Person: Boys, Sir Charles Vernon
Charles Boys was an English physicist, known for his careful and innovative experimental work.
Mathematical Profile (Excerpt):
- From there Boys went to the Royal School of Mines where he was taught physics by Frederick Guthrie.
- The school had no mathematics department so Boys learnt mathematics from books including Todhunter's Integral Calculus.
- Boys is famed as a physicist and inventor of instruments.
- After graduating in mining it was natural for Boys to seek employment at a colliery, which he did.
- It was by using a quartz fibre suspension in Cavendish type experiments that Boys was able to improve the value obtained for the gravitational constant.
- In 1888 Boys was elected a Fellow of the Royal Society.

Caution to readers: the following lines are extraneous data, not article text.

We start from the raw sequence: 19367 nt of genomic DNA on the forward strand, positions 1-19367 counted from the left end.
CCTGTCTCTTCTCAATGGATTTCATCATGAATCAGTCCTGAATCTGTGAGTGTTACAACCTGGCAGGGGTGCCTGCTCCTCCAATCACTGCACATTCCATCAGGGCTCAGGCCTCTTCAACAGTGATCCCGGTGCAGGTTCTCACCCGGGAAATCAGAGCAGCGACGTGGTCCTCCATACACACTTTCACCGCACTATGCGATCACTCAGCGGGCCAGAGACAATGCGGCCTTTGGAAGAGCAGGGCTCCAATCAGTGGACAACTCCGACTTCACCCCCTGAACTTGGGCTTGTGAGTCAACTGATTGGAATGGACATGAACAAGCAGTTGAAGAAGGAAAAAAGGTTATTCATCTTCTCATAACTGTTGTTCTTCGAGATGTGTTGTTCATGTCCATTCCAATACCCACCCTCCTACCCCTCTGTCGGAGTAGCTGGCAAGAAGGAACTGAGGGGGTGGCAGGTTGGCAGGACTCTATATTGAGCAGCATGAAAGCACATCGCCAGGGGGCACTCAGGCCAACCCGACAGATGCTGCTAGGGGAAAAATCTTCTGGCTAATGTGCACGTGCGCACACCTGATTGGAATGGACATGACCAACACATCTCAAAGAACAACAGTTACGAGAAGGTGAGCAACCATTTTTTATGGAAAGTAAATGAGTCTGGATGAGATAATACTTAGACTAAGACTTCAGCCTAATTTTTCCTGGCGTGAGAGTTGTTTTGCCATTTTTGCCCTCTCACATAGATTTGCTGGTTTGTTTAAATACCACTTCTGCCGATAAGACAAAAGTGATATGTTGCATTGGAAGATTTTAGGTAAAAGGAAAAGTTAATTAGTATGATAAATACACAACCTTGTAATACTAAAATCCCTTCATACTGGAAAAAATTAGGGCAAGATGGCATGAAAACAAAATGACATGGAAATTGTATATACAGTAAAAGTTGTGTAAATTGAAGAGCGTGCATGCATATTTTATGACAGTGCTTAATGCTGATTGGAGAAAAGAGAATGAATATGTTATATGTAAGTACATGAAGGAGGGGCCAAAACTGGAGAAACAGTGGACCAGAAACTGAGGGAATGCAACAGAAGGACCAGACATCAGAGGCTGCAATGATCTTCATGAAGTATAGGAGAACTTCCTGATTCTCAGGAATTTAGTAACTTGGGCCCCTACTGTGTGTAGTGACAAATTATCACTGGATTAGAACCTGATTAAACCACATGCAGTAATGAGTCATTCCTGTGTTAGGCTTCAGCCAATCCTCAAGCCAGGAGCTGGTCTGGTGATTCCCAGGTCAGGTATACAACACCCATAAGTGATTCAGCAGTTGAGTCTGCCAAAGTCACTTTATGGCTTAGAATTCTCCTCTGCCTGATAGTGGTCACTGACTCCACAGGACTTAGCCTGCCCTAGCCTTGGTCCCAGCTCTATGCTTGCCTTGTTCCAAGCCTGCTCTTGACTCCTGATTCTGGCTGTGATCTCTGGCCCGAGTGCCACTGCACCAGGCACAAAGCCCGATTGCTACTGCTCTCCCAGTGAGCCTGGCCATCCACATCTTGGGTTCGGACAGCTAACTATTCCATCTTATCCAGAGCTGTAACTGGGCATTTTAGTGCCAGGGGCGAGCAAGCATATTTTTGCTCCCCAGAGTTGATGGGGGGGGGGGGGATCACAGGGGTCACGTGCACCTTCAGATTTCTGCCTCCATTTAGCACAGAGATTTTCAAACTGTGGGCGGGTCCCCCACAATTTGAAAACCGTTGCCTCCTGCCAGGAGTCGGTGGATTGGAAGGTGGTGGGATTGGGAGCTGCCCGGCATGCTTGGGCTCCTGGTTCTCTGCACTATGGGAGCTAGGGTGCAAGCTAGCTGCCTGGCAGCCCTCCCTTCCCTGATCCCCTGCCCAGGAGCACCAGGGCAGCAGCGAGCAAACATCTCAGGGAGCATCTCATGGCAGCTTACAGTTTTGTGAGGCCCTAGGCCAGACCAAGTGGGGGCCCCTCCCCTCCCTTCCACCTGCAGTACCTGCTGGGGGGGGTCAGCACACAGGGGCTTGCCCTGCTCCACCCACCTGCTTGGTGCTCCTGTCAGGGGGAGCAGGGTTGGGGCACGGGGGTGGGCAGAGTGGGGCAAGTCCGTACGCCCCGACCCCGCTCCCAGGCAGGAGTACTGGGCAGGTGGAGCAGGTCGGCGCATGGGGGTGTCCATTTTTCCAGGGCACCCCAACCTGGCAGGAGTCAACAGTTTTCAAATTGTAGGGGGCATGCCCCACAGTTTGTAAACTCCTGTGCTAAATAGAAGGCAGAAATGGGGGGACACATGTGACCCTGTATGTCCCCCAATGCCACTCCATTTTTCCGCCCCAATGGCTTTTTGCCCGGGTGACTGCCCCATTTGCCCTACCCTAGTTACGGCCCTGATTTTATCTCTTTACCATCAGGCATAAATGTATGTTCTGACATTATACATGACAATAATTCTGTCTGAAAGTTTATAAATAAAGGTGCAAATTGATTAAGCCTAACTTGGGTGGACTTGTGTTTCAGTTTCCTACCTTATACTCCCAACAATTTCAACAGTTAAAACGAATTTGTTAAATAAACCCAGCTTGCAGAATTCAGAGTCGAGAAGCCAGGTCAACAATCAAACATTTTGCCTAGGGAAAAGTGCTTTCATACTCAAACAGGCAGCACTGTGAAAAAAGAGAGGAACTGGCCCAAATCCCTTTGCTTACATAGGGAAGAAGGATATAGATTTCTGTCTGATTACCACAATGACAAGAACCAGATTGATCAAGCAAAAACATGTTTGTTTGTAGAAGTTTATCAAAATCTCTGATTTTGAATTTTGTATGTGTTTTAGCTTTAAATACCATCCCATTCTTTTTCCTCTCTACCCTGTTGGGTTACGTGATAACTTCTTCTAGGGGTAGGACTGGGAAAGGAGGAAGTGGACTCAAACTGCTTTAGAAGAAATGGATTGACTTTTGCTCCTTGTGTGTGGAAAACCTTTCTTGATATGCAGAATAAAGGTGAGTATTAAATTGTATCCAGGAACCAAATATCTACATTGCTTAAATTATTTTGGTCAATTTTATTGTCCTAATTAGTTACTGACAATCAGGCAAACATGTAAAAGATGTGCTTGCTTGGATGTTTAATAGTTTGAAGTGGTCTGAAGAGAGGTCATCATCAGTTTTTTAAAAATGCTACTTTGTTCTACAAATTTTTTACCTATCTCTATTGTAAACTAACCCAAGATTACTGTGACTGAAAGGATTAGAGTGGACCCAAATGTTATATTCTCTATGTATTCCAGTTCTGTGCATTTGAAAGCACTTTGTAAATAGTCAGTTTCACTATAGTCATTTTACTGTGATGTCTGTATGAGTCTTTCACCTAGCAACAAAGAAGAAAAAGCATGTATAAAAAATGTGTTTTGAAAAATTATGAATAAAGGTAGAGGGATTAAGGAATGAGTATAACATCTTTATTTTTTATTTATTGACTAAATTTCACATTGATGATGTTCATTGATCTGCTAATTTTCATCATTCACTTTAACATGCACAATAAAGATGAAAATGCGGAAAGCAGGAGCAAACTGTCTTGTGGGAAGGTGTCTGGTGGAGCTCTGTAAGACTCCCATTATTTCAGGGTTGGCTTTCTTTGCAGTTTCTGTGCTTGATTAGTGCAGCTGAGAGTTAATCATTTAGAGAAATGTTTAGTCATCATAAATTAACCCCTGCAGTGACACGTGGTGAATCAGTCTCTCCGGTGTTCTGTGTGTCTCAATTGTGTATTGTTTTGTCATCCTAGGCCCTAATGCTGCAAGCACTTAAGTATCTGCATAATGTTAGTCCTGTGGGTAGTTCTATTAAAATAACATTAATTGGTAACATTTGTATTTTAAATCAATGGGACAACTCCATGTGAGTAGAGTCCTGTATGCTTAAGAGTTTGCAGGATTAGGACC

- In 1887 Boys took up an applied science post of Metropolitan Gas Referee and he held this post until the Referees were abolished in 1939.
- Boys received many honours in addition to election to the fellowship of the Royal Society which we mentioned above.
- The University of Edinburgh awarded Boys an honorary degree in 1932.
Born 15 March 1855, Wing, Rutland, England. Died 30 March 1944, St Mary Bourne, Andover, Hampshire, England.
View full biography at MacTutor
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Adapted from other CC BY-SA 4.0 Sources:
- O’Connor, John J; Robertson, Edmund F: MacTutor History of Mathematics Archive